June 14, 2011
…An example of QR codes & my column
QR codes seem to be the media’s most recent marketing darling. You’ll find lots of articles talking about how to use them, including a couple I’ve written (read here and here). And in March, I shared Central Park’s incredible QR campaign to inspire you to give this technology a try.
Along with the various online places where you can find my marketing thoughts, I am a weekly columnist for Iowa’s business journal, the Business Record. A few months ago, we started adding a QR code feature to my columns — to share extra resources and to demonstrate how QR codes can work. (the screen capture is of one of my columns that has migrated from their print product to their website)
When we decided to add this feature, I decided I wanted a QR code creator that was a bit more robust than some of the free sites I’d been using. We weren’t ready for custom shapes (check out these designs) — but I did want to know how many scans each code had and if there was a pattern to when the scans were occurring.
After reviewing many options, I am down to two choices. The “must haves” for me were:
- Could create a high resolution QR code (need it for the print publication and for some of our client’s work)
- Reporting/tracking capabilities
- Good customer support if we had questions
The first contender is QReate & Track by InterlinkONE. They do offer a free membership/option but I opted for the $19/month version so I could get the reporting. That reporting includes:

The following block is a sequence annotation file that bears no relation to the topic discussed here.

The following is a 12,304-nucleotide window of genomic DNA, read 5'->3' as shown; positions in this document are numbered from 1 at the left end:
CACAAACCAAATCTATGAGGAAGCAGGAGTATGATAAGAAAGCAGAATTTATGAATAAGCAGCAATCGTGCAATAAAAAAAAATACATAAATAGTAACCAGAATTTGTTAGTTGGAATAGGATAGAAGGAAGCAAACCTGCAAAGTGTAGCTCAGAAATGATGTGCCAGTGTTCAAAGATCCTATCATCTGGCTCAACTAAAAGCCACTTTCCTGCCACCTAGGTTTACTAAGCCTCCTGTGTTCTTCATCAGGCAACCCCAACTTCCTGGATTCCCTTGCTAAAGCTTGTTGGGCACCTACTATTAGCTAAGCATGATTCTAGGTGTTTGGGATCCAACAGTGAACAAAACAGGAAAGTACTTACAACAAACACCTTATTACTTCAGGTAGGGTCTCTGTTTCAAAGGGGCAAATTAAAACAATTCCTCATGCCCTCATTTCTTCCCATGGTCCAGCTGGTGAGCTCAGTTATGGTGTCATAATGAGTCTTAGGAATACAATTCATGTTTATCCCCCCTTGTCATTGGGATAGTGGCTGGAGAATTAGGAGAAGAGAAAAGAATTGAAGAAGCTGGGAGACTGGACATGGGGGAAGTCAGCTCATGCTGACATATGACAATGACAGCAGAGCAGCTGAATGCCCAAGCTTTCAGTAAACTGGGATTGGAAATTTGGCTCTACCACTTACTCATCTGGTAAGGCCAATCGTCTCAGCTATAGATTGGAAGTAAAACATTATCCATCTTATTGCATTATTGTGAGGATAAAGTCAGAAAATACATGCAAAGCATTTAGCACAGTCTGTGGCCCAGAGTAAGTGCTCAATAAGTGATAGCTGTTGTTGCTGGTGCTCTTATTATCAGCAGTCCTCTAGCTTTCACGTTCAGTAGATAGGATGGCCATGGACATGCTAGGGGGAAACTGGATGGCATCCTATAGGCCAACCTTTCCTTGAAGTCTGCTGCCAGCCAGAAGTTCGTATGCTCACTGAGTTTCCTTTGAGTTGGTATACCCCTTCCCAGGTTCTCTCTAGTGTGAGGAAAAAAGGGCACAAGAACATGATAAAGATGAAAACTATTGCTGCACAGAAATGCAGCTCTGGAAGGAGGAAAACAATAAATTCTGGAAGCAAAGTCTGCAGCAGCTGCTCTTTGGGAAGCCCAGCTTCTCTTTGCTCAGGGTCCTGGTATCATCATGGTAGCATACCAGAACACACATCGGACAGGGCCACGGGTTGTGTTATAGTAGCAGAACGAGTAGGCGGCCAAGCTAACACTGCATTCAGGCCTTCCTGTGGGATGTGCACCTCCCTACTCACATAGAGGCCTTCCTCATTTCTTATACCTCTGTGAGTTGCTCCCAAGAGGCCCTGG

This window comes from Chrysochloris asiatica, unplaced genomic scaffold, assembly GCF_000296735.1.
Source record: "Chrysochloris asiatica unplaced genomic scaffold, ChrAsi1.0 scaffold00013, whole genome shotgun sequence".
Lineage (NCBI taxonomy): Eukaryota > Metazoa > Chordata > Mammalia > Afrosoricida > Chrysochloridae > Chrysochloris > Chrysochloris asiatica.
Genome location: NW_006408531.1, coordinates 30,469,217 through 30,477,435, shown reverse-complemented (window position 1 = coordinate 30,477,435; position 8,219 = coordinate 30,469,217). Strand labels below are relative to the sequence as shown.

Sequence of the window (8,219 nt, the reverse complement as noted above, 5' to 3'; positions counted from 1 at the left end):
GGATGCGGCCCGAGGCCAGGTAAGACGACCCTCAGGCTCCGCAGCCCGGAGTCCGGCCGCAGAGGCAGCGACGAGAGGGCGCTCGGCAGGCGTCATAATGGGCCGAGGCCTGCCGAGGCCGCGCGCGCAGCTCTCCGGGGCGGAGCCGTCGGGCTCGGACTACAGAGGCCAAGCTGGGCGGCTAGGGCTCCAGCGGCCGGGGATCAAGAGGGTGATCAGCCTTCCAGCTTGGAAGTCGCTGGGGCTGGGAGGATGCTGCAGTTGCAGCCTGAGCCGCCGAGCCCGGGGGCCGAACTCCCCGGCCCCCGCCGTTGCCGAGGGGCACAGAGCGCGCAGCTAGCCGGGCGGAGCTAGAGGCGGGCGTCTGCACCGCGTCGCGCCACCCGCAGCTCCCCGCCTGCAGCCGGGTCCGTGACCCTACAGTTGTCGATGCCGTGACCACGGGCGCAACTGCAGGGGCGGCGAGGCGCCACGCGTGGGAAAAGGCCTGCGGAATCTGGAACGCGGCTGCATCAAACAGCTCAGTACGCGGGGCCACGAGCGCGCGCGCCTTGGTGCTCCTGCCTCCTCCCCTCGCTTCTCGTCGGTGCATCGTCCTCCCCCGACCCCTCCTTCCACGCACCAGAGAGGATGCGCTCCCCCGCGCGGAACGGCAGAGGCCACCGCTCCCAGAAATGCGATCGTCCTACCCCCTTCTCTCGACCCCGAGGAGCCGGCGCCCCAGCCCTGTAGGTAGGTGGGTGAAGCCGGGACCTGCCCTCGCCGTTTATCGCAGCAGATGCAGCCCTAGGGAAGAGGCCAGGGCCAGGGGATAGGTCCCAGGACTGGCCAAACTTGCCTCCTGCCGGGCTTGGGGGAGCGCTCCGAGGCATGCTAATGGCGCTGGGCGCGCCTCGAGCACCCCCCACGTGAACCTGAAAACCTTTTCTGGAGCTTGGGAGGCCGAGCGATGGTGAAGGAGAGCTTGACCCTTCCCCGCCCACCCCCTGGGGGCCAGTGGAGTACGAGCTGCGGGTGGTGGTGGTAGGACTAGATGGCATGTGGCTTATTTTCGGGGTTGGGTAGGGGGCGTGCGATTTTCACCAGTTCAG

- Number of scans
- Scans by day, time and month, year etc.
Really, for most local businesses, that’s plenty unless you’re going to do some serious number crunching. In terms of easy access for support, they have a forum, a blog and you can e-mail them your question. They’re also here in the states so for me, that’s a time zone advantage.
The second contender is PushQR.com from the UK. They too offer a free option but I went for the 6.99 GBP($11 something/month) because I needed to create more than 3 campaigns a month. The big difference between the two is in the reporting. With pushqr.com, I can track:
- Realtime # of scans
- Bounce rate
- Unique scans
- Time on page
- What barcode reader was used
- What type of mobile device was used
- The geography of the scanner (down to the city)
Clearly a more robust reporting menu. One of the other cool features to this site is the ability to set a goal. For example, my QR code could lead you to a landing page where I offered something for sale. The goal URL could be the thank you page that you’d go to after making a purchase. Now the reporting shows me not only how many hit the landing site and where else they went — but how many did what I wanted them to do — buy something.
As for support — they have a very simple online manual to answer the most basic of questions and I can open a ticket and submit a question/request to their team.
I haven’t quite landed on the best option for us at McLellan Marketing Group yet — but both of these providers have served our purposes for now but it’s hard to argue with PushQR’s in depth reporting and lower price.
How about you? Are you creating QR codes? How are you using them? Do you have a favorite tool?